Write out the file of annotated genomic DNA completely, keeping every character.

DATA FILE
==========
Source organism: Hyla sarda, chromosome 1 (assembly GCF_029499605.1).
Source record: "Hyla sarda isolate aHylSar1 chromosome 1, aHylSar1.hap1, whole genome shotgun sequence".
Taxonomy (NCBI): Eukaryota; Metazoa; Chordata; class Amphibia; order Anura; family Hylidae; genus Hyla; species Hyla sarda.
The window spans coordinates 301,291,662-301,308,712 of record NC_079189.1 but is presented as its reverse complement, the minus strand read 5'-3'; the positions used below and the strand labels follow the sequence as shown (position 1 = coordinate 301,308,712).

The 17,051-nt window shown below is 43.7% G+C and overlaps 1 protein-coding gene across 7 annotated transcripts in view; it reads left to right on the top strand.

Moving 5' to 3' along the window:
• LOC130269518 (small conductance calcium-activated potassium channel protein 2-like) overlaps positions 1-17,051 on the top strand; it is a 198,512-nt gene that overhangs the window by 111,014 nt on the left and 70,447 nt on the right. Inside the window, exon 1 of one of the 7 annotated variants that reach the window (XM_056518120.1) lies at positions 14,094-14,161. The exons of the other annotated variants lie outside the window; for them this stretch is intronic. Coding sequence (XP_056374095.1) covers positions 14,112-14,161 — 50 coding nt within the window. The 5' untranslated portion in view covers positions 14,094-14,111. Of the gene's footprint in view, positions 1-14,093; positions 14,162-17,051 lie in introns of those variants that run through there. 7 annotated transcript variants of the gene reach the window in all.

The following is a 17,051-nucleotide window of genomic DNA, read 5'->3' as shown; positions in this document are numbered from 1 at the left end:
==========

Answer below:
Source organism: Hyla sarda, chromosome 1 (assembly GCF_029499605.1).
Source record: "Hyla sarda isolate aHylSar1 chromosome 1, aHylSar1.hap1, whole genome shotgun sequence".
Taxonomy (NCBI): Eukaryota; Metazoa; Chordata; class Amphibia; order Anura; family Hylidae; genus Hyla; species Hyla sarda.
The window spans coordinates 301,291,662-301,308,712 of record NC_079189.1 but is presented as its reverse complement, the minus strand read 5'-3'; the positions used below and the strand labels follow the sequence as shown (position 1 = coordinate 301,308,712).

The 17,051-nt window shown below is 43.7% G+C and overlaps 1 protein-coding gene across 7 annotated transcripts in view; it reads left to right on the top strand.

Moving 5' to 3' along the window:
• LOC130269518 (small conductance calcium-activated potassium channel protein 2-like) overlaps positions 1-17,051 on the top strand; it is a 198,512-nt gene that overhangs the window by 111,014 nt on the left and 70,447 nt on the right. Inside the window, exon 1 of one of the 7 annotated variants that reach the window (XM_056518120.1) lies at positions 14,094-14,161. The exons of the other annotated variants lie outside the window; for them this stretch is intronic. Coding sequence (XP_056374095.1) covers positions 14,112-14,161 — 50 coding nt within the window. The 5' untranslated portion in view covers positions 14,094-14,111. Of the gene's footprint in view, positions 1-14,093; positions 14,162-17,051 lie in introns of those variants that run through there. 7 annotated transcript variants of the gene reach the window in all.

The following is a 17,051-nucleotide window of genomic DNA, read 5'->3' as shown; positions in this document are numbered from 1 at the left end: